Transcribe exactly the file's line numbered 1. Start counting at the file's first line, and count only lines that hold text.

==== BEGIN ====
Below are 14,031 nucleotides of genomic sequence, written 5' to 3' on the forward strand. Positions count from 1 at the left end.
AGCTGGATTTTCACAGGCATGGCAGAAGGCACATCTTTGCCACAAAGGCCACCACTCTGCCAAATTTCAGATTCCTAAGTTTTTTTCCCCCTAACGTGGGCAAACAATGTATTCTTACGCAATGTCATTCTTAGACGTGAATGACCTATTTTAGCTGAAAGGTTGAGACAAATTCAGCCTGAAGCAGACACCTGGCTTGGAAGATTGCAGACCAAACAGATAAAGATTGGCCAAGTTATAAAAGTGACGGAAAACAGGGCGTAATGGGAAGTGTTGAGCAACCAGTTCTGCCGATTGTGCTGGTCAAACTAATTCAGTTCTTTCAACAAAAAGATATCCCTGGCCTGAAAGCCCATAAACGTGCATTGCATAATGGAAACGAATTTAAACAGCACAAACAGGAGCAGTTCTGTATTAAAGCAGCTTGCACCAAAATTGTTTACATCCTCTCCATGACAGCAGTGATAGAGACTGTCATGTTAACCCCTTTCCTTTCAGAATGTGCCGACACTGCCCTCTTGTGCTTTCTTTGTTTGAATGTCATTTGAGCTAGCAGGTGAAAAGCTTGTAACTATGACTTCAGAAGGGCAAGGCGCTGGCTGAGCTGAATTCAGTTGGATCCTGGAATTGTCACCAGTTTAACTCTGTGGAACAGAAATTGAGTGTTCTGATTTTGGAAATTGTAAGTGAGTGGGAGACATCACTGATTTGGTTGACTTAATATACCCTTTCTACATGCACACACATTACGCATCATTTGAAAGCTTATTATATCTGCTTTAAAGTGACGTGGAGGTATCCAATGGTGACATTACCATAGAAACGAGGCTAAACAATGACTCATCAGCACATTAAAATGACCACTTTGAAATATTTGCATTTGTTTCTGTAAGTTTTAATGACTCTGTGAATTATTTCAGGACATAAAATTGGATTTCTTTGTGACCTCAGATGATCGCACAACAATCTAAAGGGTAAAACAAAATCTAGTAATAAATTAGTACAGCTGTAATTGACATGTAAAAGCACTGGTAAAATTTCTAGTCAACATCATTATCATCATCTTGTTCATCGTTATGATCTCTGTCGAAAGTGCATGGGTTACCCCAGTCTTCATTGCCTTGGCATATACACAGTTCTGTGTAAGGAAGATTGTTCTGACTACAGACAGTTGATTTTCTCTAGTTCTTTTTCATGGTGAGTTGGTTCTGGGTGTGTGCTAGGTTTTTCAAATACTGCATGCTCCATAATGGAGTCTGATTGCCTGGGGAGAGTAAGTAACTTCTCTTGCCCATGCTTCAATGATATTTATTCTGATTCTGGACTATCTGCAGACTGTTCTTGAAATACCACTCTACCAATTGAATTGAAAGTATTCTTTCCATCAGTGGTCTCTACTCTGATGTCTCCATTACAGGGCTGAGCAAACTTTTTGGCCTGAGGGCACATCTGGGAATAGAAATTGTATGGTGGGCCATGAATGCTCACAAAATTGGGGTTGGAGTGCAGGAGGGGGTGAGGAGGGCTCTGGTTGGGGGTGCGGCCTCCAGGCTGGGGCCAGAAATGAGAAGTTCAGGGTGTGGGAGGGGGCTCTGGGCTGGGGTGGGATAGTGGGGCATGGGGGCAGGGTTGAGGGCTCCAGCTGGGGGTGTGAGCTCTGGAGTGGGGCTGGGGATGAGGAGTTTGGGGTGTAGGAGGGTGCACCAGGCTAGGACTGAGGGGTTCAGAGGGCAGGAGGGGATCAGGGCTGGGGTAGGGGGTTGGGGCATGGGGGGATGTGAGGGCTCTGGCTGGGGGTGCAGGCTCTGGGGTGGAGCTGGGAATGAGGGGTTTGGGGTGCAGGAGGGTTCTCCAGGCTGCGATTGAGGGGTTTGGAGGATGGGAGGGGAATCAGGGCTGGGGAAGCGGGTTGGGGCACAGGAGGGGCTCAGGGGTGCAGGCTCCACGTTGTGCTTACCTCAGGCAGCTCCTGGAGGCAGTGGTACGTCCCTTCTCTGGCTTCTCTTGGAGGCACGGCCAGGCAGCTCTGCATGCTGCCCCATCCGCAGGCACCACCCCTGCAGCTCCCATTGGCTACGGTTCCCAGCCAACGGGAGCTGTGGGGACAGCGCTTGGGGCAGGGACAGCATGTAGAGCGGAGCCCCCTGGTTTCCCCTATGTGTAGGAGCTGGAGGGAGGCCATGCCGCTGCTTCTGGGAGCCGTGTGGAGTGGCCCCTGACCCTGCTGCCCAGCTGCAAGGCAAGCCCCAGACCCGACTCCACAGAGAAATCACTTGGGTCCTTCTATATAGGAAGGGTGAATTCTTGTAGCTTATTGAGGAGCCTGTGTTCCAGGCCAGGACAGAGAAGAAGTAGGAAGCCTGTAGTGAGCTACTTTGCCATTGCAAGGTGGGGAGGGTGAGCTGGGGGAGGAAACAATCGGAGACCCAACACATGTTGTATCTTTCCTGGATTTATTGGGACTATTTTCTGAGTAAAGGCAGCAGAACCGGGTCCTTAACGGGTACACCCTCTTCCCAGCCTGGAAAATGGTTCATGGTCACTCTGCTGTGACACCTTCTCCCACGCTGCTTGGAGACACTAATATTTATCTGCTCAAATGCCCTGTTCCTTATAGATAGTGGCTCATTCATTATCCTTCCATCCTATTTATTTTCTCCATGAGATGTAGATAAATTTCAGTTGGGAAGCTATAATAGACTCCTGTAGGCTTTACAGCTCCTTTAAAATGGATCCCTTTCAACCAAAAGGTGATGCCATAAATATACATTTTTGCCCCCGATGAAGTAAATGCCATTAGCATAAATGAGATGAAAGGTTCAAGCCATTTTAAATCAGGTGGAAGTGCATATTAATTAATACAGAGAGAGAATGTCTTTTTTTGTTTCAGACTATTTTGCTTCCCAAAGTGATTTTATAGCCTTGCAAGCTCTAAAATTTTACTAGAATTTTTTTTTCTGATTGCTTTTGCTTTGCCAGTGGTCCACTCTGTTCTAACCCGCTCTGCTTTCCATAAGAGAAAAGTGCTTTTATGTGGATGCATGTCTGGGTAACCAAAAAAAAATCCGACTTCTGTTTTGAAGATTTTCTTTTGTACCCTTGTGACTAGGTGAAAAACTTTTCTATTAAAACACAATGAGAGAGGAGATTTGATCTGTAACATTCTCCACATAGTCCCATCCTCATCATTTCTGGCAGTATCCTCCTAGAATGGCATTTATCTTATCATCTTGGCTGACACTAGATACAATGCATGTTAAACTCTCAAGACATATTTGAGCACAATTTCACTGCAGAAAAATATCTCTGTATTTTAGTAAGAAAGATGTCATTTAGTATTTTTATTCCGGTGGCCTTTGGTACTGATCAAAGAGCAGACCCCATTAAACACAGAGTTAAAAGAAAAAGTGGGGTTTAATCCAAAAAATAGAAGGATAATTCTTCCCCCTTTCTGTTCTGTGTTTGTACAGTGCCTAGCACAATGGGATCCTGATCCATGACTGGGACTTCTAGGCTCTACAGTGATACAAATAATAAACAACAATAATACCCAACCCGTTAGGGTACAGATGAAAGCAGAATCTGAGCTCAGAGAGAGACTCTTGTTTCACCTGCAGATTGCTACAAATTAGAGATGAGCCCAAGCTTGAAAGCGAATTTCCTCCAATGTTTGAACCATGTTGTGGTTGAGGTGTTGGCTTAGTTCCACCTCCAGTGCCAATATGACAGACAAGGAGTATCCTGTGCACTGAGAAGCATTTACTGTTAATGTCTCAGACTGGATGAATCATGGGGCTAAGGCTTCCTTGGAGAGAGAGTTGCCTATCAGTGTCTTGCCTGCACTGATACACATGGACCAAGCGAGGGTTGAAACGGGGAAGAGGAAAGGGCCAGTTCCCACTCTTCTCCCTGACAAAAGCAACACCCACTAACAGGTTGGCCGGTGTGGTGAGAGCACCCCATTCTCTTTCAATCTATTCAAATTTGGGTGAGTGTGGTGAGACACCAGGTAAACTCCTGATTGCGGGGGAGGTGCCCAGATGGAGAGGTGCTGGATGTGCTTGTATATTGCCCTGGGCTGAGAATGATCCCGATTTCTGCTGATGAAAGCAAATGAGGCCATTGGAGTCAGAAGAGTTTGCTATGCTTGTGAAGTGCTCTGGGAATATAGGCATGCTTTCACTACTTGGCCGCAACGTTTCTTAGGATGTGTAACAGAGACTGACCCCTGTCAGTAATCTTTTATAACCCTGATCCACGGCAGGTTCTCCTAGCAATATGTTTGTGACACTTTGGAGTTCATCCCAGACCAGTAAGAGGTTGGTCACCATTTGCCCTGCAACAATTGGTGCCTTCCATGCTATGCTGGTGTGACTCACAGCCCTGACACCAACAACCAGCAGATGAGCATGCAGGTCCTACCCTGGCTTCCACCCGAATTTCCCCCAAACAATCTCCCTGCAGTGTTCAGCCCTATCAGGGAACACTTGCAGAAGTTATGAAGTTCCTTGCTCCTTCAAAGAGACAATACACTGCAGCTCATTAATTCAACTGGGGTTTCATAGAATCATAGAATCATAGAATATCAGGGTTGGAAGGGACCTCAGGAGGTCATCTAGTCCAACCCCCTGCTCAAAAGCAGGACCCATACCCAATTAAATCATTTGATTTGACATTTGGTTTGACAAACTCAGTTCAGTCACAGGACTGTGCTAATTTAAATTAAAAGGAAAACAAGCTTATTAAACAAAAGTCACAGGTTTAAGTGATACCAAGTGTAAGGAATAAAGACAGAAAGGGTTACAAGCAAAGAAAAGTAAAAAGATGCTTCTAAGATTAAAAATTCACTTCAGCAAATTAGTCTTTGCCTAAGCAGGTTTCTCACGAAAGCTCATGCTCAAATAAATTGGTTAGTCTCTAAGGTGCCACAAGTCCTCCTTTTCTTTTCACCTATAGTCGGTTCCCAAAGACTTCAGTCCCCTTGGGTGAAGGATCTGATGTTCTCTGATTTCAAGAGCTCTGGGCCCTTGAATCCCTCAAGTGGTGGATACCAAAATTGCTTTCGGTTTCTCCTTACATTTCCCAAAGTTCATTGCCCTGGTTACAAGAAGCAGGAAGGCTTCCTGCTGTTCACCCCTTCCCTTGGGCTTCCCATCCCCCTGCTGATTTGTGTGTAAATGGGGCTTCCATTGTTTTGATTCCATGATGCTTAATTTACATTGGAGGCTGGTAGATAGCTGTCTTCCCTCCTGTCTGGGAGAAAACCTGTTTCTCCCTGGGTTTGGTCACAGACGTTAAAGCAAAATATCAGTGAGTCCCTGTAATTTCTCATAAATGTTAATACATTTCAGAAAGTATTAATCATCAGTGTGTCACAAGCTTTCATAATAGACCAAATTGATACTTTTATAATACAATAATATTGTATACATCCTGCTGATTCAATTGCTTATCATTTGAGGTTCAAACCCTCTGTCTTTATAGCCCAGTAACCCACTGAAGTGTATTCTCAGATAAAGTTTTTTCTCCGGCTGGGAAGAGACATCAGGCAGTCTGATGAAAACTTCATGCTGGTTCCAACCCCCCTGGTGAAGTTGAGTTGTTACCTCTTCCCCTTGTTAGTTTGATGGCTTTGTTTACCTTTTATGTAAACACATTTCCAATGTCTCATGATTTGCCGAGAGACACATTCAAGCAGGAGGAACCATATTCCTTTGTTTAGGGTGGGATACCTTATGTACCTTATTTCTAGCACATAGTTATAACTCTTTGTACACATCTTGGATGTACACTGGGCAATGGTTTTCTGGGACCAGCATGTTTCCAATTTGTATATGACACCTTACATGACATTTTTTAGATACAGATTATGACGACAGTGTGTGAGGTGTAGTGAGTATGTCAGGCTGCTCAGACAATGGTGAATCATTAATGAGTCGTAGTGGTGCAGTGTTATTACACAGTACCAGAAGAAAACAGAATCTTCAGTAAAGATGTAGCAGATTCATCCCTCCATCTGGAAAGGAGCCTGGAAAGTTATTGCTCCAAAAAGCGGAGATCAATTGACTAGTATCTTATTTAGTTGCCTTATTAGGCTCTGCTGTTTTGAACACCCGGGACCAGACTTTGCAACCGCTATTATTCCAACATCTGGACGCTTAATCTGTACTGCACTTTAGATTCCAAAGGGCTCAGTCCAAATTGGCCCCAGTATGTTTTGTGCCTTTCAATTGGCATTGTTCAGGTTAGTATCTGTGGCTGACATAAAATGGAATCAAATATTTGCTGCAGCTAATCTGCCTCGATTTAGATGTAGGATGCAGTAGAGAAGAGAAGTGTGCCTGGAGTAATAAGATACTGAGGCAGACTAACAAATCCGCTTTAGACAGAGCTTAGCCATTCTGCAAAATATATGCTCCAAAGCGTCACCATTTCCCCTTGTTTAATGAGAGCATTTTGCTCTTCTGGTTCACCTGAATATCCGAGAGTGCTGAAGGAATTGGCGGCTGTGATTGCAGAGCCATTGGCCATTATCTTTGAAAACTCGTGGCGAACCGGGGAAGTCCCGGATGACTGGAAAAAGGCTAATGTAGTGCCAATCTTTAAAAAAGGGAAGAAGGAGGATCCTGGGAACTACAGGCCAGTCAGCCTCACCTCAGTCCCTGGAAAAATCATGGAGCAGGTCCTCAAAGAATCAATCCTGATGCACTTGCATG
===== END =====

Below are 14,031 nucleotides of genomic sequence, written 5' to 3' on the forward strand. Positions count from 1 at the left end.